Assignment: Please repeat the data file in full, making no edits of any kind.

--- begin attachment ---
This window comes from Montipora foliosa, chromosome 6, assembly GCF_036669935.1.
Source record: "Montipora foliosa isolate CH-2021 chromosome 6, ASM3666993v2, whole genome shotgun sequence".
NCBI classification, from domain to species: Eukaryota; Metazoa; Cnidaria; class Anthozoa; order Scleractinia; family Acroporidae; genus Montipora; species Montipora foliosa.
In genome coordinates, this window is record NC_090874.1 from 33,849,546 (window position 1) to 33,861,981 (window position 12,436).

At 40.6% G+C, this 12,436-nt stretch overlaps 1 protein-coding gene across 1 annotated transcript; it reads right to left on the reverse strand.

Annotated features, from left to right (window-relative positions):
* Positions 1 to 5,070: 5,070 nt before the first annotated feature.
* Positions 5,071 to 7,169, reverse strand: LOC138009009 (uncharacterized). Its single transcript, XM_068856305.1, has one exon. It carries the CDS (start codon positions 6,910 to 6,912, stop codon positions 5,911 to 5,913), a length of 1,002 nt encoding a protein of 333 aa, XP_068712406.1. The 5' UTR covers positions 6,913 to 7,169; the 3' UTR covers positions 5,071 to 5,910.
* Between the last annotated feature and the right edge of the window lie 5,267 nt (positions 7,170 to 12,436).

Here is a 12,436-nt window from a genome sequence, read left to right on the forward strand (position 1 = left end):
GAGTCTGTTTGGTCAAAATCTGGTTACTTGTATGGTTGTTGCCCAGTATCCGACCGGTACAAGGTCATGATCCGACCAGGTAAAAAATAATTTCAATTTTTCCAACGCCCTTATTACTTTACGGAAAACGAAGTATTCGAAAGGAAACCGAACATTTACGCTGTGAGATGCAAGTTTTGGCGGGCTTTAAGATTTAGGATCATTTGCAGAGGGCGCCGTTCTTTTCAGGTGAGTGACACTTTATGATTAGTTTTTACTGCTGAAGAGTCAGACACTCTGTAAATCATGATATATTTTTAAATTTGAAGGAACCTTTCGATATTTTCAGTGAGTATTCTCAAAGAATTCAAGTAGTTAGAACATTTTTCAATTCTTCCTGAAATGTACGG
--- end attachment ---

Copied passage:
This window comes from Montipora foliosa, chromosome 6, assembly GCF_036669935.1.
Source record: "Montipora foliosa isolate CH-2021 chromosome 6, ASM3666993v2, whole genome shotgun sequence".
NCBI classification, from domain to species: Eukaryota; Metazoa; Cnidaria; class Anthozoa; order Scleractinia; family Acroporidae; genus Montipora; species Montipora foliosa.
In genome coordinates, this window is record NC_090874.1 from 33,849,546 (window position 1) to 33,861,981 (window position 12,436).

At 40.6% G+C, this 12,436-nt stretch overlaps 1 protein-coding gene across 1 annotated transcript; it reads right to left on the reverse strand.

Annotated features, from left to right (window-relative positions):
* Positions 1 to 5,070: 5,070 nt before the first annotated feature.
* Positions 5,071 to 7,169, reverse strand: LOC138009009 (uncharacterized). Its single transcript, XM_068856305.1, has one exon. It carries the CDS (start codon positions 6,910 to 6,912, stop codon positions 5,911 to 5,913), a length of 1,002 nt encoding a protein of 333 aa, XP_068712406.1. The 5' UTR covers positions 6,913 to 7,169; the 3' UTR covers positions 5,071 to 5,910.
* Between the last annotated feature and the right edge of the window lie 5,267 nt (positions 7,170 to 12,436).

Here is a 12,436-nt window from a genome sequence, read left to right on the forward strand (position 1 = left end):
GAGTCTGTTTGGTCAAAATCTGGTTACTTGTATGGTTGTTGCCCAGTATCCGACCGGTACAAGGTCATGATCCGACCAGGTAAAAAATAATTTCAATTTTTCCAACGCCCTTATTACTTTACGGAAAACGAAGTATTCGAAAGGAAACCGAACATTTACGCTGTGAGATGCAAGTTTTGGCGGGCTTTAAGATTTAGGATCATTTGCAGAGGGCGCCGTTCTTTTCAGGTGAGTGACACTTTATGATTAGTTTTTACTGCTGAAGAGTCAGACACTCTGTAAATCATGATATATTTTTAAATTTGAAGGAACCTTTCGATATTTTCAGTGAGTATTCTCAAAGAATTCAAGTAGTTAGAACATTTTTCAATTCTTCCTGAAATGTACGG